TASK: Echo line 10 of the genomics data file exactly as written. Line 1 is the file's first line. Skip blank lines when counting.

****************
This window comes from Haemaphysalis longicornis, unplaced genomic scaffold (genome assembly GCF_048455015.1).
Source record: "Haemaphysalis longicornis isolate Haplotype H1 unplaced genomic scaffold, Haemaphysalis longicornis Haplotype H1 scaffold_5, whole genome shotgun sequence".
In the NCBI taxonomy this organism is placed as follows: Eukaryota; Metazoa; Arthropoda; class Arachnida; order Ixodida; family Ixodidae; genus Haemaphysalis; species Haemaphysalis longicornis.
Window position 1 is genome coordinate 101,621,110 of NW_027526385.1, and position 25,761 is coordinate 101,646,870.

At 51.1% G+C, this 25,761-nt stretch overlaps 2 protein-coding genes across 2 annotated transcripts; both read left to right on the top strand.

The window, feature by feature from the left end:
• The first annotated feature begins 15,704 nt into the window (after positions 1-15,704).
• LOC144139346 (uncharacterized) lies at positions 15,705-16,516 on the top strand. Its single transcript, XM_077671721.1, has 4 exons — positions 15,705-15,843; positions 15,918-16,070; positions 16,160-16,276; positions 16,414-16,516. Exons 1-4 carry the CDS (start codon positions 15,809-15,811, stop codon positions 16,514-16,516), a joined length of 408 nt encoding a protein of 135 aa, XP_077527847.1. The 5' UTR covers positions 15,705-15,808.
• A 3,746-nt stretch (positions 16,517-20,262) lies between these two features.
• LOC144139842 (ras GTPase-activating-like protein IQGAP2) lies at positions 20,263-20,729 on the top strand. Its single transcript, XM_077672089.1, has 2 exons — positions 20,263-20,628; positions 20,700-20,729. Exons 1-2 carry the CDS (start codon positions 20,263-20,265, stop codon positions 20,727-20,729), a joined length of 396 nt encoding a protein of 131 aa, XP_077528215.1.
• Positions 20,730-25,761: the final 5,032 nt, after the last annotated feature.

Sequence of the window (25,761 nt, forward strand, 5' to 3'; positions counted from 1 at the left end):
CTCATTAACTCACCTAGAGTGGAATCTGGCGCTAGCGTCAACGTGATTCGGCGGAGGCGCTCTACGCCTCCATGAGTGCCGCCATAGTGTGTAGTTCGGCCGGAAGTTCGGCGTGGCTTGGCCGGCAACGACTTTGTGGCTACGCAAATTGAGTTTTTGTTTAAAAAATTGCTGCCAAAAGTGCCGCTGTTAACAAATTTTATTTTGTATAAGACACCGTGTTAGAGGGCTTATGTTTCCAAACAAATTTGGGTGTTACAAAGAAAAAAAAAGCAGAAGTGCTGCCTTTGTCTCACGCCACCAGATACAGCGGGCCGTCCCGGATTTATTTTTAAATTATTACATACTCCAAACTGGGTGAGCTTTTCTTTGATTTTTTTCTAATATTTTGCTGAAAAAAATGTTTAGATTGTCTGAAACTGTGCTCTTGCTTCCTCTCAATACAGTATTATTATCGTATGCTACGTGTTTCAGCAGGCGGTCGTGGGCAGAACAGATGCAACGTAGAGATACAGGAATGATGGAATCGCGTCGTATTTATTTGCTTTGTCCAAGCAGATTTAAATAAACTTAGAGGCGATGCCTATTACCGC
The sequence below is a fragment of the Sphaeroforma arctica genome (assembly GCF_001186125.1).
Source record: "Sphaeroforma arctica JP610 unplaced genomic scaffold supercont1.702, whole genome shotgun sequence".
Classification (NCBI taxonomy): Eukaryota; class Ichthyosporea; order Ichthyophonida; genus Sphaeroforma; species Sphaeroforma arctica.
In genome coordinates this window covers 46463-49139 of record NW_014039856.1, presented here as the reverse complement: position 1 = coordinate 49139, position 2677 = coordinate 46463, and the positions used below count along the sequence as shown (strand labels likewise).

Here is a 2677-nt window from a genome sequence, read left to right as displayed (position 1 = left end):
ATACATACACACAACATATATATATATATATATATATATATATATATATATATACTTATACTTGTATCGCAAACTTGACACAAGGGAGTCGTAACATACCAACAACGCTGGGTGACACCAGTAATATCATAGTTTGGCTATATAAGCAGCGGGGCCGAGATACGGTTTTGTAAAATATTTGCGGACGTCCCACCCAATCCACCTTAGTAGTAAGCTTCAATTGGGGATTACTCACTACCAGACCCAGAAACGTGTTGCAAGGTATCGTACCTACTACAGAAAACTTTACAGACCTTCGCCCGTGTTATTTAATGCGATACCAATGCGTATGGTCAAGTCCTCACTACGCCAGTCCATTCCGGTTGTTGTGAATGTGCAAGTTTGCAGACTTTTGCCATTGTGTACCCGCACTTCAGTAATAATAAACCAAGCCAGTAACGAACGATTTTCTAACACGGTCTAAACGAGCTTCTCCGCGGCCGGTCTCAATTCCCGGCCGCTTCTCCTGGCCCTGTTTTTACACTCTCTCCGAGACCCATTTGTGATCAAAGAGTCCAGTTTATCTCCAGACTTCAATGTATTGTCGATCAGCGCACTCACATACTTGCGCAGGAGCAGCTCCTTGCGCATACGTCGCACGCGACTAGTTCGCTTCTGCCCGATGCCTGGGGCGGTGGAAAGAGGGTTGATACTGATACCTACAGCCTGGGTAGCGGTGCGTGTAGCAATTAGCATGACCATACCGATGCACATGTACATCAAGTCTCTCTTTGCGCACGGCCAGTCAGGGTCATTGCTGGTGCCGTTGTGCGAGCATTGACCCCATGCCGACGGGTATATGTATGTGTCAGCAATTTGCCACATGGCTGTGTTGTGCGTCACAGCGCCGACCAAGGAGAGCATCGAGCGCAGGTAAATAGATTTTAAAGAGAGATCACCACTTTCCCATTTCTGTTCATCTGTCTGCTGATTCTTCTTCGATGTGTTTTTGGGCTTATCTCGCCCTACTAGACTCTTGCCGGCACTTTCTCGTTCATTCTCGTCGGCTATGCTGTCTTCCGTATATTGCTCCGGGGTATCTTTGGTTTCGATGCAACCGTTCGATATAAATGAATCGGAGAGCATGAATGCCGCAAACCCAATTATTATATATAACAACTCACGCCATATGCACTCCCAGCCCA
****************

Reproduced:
• LOC144139842 (ras GTPase-activating-like protein IQGAP2) lies at positions 20,263-20,729 on the top strand. Its single transcript, XM_077672089.1, has 2 exons — positions 20,263-20,628; positions 20,700-20,729. Exons 1-2 carry the CDS (start codon positions 20,263-20,265, stop codon positions 20,727-20,729), a joined length of 396 nt encoding a protein of 131 aa, XP_077528215.1.